Cakes

Expert Advice: Wedding Cakes

Continued (page 2 of 3)

Like all aspects of the wedding business there's a lot of behind-the-scenes preparation that goes into the making of a dream. Sylvia makes sketches of the cake during this meeting, taking notes on preferences. Then she lets her office take over. Marianne Lyden, Sylvia's cheery office manager with nerves of steel, takes all the information and breaks it down for the various departments and enters it into the computer. She prints out the particulars for baking, construction and design, and a contract is then sent to the client. Tina Eng-Caban, the head baker, orders the raw ingredients; Vilna Peters, who supervises the sugar-flower area, determines colors, variety and amount of flowers, and directs the staff of 12 under her. It takes a full-time staff of 24 to produce these admittedly expensive creations.

There is an entire basement construction department run by Ben Weinstock, Sylvia's husband, and Richard Harris, a carpenter. They direct the staff that cuts and saws the wooden disks for the cake bases, as well as the inner structures that are one of the tricks to wedding-cake production. Sometimes a Styrofoam layer must be built between two cake layers to support a heavy garland around a cake's exterior. Precision, weight and balance are necessary to avoid tilting, sliding, collapsing and other disasters. Michele Hickey, who's in charge of art production, fashions the wire inners that serve as the structure for the figures, and then goes on to mold and paint them.

When a cake is finished and iced, it sits in a very cold walk-in refrigerator for at least a day before it is cold enough to be delivered. Even the cake boxes are custom-made, and labeling is a no-room-for-error, collaborative effort. Sylvia often will travel with her cakes to personally assemble them—she has been to the Caribbean, France, Hawaii, Saudi Arabia, and Turkey.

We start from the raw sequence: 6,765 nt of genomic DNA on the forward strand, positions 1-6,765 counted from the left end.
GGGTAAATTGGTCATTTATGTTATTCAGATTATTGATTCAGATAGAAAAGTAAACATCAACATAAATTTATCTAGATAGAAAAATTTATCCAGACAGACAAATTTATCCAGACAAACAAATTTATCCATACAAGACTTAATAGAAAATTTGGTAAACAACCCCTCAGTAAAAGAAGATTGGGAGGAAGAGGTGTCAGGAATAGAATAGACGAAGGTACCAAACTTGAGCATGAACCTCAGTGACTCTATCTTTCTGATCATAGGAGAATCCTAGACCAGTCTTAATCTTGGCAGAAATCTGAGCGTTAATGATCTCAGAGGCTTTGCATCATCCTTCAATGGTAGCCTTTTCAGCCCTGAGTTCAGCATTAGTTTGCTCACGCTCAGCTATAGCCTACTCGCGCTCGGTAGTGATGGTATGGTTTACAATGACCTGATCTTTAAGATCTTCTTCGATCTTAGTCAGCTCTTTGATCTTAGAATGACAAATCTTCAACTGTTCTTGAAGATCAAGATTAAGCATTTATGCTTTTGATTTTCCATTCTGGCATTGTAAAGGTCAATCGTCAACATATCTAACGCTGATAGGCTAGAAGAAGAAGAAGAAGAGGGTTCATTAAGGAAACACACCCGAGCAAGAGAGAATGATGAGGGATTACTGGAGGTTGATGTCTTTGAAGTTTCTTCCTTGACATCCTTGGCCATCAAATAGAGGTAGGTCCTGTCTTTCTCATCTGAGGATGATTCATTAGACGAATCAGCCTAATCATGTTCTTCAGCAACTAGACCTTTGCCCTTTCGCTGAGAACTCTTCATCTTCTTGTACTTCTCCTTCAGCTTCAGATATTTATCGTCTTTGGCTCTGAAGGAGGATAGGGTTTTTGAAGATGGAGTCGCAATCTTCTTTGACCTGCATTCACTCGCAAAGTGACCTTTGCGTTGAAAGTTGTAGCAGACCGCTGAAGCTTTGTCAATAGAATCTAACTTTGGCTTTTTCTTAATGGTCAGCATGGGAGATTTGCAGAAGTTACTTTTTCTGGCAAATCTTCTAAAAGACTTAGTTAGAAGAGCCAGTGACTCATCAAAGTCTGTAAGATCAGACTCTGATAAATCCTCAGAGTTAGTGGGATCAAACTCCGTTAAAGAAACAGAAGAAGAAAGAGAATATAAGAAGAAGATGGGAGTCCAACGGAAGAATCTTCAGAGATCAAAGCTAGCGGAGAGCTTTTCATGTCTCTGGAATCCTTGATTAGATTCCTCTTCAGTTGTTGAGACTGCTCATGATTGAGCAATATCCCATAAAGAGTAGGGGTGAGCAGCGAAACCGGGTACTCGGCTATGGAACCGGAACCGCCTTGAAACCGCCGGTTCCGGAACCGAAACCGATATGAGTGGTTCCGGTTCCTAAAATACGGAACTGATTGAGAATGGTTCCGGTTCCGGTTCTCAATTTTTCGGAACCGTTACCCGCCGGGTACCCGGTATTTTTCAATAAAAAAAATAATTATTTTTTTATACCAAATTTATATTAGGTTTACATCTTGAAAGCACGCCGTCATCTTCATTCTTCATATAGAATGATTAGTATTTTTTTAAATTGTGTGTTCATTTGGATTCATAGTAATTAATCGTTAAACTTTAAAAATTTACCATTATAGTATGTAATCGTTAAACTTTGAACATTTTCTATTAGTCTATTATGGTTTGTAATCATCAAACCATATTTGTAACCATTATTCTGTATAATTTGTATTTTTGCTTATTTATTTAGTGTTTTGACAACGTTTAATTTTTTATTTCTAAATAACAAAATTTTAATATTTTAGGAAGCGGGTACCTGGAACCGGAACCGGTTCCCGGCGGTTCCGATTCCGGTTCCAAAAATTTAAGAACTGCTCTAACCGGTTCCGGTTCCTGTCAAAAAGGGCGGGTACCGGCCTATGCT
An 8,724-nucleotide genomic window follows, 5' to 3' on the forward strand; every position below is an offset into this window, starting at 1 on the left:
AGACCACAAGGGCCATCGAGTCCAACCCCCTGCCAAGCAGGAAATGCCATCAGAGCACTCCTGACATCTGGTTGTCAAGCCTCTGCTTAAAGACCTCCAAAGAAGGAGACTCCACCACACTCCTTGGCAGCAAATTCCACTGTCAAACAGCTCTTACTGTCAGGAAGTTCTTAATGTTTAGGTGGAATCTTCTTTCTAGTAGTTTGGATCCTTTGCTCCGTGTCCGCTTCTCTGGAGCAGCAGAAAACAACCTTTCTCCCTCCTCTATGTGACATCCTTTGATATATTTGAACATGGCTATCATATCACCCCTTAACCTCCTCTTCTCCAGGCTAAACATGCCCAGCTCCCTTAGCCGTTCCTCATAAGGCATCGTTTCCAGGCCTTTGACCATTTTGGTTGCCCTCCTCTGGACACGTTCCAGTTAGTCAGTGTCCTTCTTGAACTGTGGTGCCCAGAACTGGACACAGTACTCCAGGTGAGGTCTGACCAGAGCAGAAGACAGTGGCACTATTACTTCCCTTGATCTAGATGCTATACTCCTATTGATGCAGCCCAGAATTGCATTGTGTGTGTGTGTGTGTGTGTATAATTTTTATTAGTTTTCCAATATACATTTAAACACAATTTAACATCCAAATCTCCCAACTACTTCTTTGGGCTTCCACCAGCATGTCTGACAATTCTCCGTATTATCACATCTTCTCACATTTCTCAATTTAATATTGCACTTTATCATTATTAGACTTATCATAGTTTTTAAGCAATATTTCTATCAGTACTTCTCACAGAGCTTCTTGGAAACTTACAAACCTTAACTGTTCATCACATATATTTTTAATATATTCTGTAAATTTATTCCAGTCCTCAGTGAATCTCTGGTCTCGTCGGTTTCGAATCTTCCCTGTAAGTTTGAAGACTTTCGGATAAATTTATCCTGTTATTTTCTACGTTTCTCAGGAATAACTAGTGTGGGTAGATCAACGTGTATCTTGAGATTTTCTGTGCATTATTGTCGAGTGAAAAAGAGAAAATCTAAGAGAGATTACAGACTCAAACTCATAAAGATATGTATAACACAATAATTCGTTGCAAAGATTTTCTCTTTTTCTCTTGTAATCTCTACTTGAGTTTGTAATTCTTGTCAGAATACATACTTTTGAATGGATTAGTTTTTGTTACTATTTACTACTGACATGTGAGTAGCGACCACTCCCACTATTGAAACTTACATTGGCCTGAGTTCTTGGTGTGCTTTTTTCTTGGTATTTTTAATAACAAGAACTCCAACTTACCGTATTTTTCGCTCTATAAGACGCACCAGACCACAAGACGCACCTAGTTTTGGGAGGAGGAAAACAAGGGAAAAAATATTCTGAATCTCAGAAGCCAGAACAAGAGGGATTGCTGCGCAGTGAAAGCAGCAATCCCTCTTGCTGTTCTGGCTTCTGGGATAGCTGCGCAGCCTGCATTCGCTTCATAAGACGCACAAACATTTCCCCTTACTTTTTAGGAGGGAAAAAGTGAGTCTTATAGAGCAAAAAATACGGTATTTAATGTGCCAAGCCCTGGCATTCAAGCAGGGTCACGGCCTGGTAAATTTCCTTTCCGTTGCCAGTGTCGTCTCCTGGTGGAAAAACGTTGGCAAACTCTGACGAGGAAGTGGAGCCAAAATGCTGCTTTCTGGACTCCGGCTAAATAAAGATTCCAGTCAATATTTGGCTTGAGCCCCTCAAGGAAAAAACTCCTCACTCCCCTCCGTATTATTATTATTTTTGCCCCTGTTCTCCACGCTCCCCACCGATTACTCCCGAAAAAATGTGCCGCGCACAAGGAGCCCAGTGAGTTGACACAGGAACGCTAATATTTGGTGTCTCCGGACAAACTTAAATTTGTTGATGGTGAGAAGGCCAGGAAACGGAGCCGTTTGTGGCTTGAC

Sylvia is vehement on the subject of cakes and bakers. A "Sylvia" cake is iced with pure Italian meringue buttercream or, depending on the season, whipped cream—not fondant or royal icing. Only pure fruits and rinds, and Callebaut imported chocolate are used: "What a ridiculous waste of calories to eat a synthetic dessert," she says. Sylvia and I agree that brides and grooms are vastly more sophisticated in their tastes these days, having developed their palates by the time they are ready to plan their weddings. Requested cake designs are often more whimsical and flavors are far more adventurous than in the past.

Tip #4
Talk to your baker about your menu. Will it be heavy or light? Are you serving a dessert and, if so, what kind? The cake should complement the meal.

Chocolate mousse filling in a chocolate cake is the most popular by far, but Sylvia's personal favorite is yellow cake with lemon cream. She remembers working with a bride who wanted her wedding cake to replicate the look of the topiaries used for her centerpieces. Sylvia delivered—right down to the icing flower pot. Currently, there is a wedding cake for a Parisian couple in the works, with two roosters being fashioned to sit on top; another cake will be topped by the Simpsons for a couple who are fans of the show.

Give a Subscription to Brides Magazine as a Gift
Subscribe to Brides magazine

Thank You
for Signing Up!

Check your e-mail inbox for the latest updates from brides.com